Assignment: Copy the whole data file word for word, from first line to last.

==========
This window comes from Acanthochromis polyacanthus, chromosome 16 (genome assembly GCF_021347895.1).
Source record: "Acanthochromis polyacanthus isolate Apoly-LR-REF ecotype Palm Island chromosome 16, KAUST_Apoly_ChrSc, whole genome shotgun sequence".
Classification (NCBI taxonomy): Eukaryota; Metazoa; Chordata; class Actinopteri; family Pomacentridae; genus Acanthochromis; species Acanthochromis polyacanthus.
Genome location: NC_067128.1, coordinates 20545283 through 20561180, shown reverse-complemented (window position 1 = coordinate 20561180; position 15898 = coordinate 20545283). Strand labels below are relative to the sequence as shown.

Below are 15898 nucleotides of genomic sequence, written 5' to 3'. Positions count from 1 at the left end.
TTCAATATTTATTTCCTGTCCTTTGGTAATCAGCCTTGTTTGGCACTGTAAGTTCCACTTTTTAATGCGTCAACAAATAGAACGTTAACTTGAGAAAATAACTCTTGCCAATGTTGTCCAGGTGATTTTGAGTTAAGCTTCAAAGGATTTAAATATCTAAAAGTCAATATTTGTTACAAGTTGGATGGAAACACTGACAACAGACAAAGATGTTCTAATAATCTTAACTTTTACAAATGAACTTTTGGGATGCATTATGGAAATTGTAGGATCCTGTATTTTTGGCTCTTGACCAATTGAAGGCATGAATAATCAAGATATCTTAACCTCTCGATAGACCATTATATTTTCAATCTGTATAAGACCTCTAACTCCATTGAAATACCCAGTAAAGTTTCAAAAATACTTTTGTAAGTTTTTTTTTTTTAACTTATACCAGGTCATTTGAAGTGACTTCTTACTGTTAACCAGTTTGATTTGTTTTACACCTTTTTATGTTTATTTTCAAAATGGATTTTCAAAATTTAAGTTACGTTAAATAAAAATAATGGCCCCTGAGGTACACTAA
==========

This window comes from Acanthochromis polyacanthus, chromosome 16 (genome assembly GCF_021347895.1).
Source record: "Acanthochromis polyacanthus isolate Apoly-LR-REF ecotype Palm Island chromosome 16, KAUST_Apoly_ChrSc, whole genome shotgun sequence".
Classification (NCBI taxonomy): Eukaryota; Metazoa; Chordata; class Actinopteri; family Pomacentridae; genus Acanthochromis; species Acanthochromis polyacanthus.
Genome location: NC_067128.1, coordinates 20545283 through 20561180, shown reverse-complemented (window position 1 = coordinate 20561180; position 15898 = coordinate 20545283). Strand labels below are relative to the sequence as shown.

Below are 15898 nucleotides of genomic sequence, written 5' to 3'. Positions count from 1 at the left end.
TTCAATATTTATTTCCTGTCCTTTGGTAATCAGCCTTGTTTGGCACTGTAAGTTCCACTTTTTAATGCGTCAACAAATAGAACGTTAACTTGAGAAAATAACTCTTGCCAATGTTGTCCAGGTGATTTTGAGTTAAGCTTCAAAGGATTTAAATATCTAAAAGTCAATATTTGTTACAAGTTGGATGGAAACACTGACAACAGACAAAGATGTTCTAATAATCTTAACTTTTACAAATGAACTTTTGGGATGCATTATGGAAATTGTAGGATCCTGTATTTTTGGCTCTTGACCAATTGAAGGCATGAATAATCAAGATATCTTAACCTCTCGATAGACCATTATATTTTCAATCTGTATAAGACCTCTAACTCCATTGAAATACCCAGTAAAGTTTCAAAAATACTTTTGTAAGTTTTTTTTTTTTAACTTATACCAGGTCATTTGAAGTGACTTCTTACTGTTAACCAGTTTGATTTGTTTTACACCTTTTTATGTTTATTTTCAAAATGGATTTTCAAAATTTAAGTTACGTTAAATAAAAATAATGGCCCCTGAGGTACACTAA